Keywords: Sex Differences, Alzheimer’s Disease, Declarative Memory, Executive Function

Disclosure: Nothing to disclose.

P9. Neuromelanin-Sensitive Imaging Links Locus Coeruleus Anatomy to Cognitive Performance in Individuals With Late-Life Depression and Age-Matched Healthy Controls

Yuliya Nikolova*, Navona Calarco, Ben Selby, Clifford Cassidy, Aristotle Voineskos, Breno Diniz

Centre for Addiction and Mental Health, Toronto, Canada

Background: Late-life depression (LLD) is a risk factor for subsequent age-dependent cognitive deterioration and dementia. Post-mortem cellular and molecular pathology studies suggest neurodegenerative changes in norepinephrine projections originating in the locus coeruleus (LC) may represent a shared biological mechanism underlying major depressive disorder (MDD) and age-dependent cognitive deterioration. Neuromelanin (NM) is a dark pigment that builds up in norepinephrine neurons in the LC as a by-product of oxidative norepinephrine metabolism and can be visualized in vivo using NM-sensitive magnetic resonance imaging (MRI). Its levels follow an inverted U-shaped trajectory as a function of normal aging, peaking around mid-life and steadily decreasing in individuals >60 years old, with higher levels considered to be neuroprotective and associated with better memory in healthy older adults. Here, we set out to evaluate the multivariate relationships between MRI-assessed NM signal along the entire rostro-caudal extent of the LC and performance across multiple neurocognitive domains in individuals with LLD and age-matched never-depressed healthy controls (HC).

Methods: Participants (N = 48, including 25 LLD (18 women, age 68.08 ± 5.41), and 23 HC (n = 12 women, age 70 ± 8.02)) underwent neuroimaging and neurocognitive testing. NM-sensitive MRI data was collected using a gradient echo sequence with a magnetization transfer pulse. We defined the LC bilaterally as the brightest cluster of 6 adjacent voxels within an anatomically pre-defined search space, which we then hierarchically divided into 3 segments along a rostral-middle-caudal dimension in each hemisphere. LC-NM signal was quantified as the average contrast-to-noise ratio within the derived segments relative to a reference region in the central pons, containing minimal NM. We analyzed neurocognitive performance via the 5 index scores of the Repeatable Battery for the Assessment of Neuropsychological Status (RBANS; attention, immediate memory, delayed memory, language, and visuospatial ability), and a total of 9 scores from the Delis-Kaplan Executive Function System (D-KEFS; time-to-completion on the 4 CWIT and 2 TMT tasks, and total scores on the 3 Verbal Fluency tasks), for a total of 14 independent measurements. Canonical correlation analysis (CCA) was used to quantify the multivariate relationship between the age- and sex-corrected 6 LC-NM (‘predictor’ set) and 14 neurocognitive performance (‘criterion’ set) features, across the combined LLD and HC groups.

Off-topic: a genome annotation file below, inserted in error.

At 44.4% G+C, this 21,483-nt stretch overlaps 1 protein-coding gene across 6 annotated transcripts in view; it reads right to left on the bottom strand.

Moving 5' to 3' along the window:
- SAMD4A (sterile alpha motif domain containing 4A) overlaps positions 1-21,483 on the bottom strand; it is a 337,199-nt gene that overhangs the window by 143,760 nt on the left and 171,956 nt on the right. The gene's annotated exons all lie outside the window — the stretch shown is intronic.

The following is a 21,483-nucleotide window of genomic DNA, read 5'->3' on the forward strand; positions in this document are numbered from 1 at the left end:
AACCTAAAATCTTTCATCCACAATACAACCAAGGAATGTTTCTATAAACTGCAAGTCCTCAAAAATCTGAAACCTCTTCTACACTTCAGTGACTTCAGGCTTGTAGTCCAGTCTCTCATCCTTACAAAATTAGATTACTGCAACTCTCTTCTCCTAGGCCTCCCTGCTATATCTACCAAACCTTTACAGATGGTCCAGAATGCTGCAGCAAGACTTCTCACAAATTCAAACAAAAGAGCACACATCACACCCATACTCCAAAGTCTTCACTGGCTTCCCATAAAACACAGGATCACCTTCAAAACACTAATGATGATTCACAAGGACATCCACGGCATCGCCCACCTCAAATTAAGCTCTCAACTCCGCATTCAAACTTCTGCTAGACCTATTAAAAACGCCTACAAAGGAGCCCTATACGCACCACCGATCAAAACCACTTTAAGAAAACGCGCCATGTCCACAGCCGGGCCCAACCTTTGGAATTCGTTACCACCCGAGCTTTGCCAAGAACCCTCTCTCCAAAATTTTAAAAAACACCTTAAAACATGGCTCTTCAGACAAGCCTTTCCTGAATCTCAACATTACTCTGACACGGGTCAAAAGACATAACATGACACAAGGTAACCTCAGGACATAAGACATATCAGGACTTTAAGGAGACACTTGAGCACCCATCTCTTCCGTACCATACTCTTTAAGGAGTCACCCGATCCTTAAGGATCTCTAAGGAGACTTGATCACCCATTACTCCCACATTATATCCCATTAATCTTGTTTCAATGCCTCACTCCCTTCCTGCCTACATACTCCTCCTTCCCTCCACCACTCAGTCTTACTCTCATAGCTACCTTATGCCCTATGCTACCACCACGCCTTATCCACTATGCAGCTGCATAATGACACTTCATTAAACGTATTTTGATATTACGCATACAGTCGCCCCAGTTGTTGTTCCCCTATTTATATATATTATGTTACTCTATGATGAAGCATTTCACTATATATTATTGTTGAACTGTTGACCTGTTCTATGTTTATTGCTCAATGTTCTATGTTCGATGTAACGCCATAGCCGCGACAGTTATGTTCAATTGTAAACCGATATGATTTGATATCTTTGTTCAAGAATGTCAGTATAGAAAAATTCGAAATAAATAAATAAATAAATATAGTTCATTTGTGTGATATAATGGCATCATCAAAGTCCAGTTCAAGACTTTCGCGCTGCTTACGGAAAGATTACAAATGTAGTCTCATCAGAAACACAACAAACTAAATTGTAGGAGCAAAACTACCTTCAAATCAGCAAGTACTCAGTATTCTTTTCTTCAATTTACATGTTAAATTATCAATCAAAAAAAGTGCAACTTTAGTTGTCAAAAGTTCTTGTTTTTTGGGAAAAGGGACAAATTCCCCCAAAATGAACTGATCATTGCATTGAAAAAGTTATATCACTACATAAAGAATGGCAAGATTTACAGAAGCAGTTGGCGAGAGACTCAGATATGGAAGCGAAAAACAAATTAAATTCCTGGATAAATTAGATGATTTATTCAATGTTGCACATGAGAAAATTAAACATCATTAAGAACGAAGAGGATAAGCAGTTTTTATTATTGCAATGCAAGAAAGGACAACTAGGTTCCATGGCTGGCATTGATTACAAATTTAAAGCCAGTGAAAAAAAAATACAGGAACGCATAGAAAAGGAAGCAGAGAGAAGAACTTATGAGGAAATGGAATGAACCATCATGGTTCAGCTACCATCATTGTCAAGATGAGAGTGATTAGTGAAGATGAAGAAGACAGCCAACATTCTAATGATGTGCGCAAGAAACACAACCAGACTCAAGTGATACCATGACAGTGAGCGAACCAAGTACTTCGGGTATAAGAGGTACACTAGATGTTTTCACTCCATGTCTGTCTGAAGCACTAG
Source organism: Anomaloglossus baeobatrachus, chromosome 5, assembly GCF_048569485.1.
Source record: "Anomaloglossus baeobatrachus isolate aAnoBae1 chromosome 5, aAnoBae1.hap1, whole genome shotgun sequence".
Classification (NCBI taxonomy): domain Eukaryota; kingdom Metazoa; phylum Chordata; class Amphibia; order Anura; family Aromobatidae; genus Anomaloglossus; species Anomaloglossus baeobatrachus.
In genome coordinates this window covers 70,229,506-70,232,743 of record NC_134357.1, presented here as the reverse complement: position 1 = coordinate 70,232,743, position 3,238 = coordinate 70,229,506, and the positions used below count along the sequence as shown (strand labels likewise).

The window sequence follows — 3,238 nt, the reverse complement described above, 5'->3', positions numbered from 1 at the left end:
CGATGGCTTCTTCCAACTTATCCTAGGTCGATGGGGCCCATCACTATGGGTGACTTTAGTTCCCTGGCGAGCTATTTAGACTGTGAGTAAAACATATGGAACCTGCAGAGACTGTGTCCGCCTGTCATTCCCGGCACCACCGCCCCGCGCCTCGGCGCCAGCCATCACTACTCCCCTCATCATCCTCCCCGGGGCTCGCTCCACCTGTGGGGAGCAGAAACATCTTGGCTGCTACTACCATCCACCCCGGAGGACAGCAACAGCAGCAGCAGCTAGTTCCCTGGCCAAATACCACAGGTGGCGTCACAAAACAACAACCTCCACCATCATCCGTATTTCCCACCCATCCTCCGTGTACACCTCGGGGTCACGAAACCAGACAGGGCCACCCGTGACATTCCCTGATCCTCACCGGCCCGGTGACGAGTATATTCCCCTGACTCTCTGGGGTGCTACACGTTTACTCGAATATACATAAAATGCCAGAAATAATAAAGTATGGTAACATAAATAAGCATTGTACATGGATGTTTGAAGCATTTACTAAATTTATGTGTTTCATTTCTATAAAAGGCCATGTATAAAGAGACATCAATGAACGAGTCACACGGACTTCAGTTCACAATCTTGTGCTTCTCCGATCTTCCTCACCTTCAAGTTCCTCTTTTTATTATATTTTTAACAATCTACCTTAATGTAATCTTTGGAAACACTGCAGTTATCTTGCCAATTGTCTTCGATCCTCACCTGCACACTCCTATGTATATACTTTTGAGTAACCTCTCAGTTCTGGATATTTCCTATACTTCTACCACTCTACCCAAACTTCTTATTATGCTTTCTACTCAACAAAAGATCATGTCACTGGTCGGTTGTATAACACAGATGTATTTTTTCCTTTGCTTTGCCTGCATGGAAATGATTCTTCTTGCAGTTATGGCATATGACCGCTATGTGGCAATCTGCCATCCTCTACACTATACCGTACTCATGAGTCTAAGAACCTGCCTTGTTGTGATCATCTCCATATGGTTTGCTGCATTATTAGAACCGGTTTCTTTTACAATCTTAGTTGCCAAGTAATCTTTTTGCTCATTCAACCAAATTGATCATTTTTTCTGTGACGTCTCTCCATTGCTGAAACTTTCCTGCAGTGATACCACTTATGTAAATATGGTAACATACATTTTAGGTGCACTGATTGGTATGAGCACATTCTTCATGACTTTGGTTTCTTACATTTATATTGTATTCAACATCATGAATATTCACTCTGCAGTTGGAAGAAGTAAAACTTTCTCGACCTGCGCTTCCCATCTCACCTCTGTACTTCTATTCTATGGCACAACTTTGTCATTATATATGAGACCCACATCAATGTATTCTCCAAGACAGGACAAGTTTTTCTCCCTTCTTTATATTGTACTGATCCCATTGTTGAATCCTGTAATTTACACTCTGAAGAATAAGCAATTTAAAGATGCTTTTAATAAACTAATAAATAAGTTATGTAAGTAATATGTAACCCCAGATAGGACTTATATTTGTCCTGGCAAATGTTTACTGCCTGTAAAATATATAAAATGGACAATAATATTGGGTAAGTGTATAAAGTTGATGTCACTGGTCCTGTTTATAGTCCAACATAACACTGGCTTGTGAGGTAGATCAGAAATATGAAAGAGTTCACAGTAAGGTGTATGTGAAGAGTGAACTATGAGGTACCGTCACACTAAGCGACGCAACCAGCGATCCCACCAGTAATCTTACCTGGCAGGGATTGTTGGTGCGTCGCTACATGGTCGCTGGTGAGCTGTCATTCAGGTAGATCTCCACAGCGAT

Results: The CCA analysis derived 6 synthetic predictor and criterion variable pairs, with a combined canonical correlation (Rc) of .808, and an effect size (r2) of 96.8%. The full CCA model was significant, as evaluated by parametric testing, Wilks’ λ = 0.032, F(84, 162.44) = 1.658, p = 0.003, and confirmed by permutation testing, p(perm,1999) = <.001. Subsequent hierarchical testing revealed the first variate (CV1, capturing variates 1:6) to explain 65.3% of variance (Rc2), and the second variate (CV2, capturing variates 2:6) to also be significant, p = .04, with a canonical correlation of .769, explaining 59.08% of variance. We evaluated feature importance via standardized structure coefficients (rs > .4), which were stable under jack-knife resampling. CV1 showed high contributions from the left and right rostral LC, and RBANS delayed memory, where lower memory performance was associated with lower NM signal in the right but higher NM signal in the left rostral LC. CV2 showed high contributions from the left and right middle, and right caudal LC, and RBANS immediate memory and attention, where lower cognitive performance was associated with lower NM in all segments. Importantly, we found similar results when excluding n = 9 participants (7 LLD, 2 HC) taking noradrenergic-acting medication, which may affect LC-NM signal. We also found that LLD and HC participants did not show differential multivariate relationships between LC-NM and neurocognitive performance, p = .895, endorsing our joint analysis. Furthermore, LLD and HC participants did not differ in overall neurocognitive performance or LC-NM signal (all p > 0.1)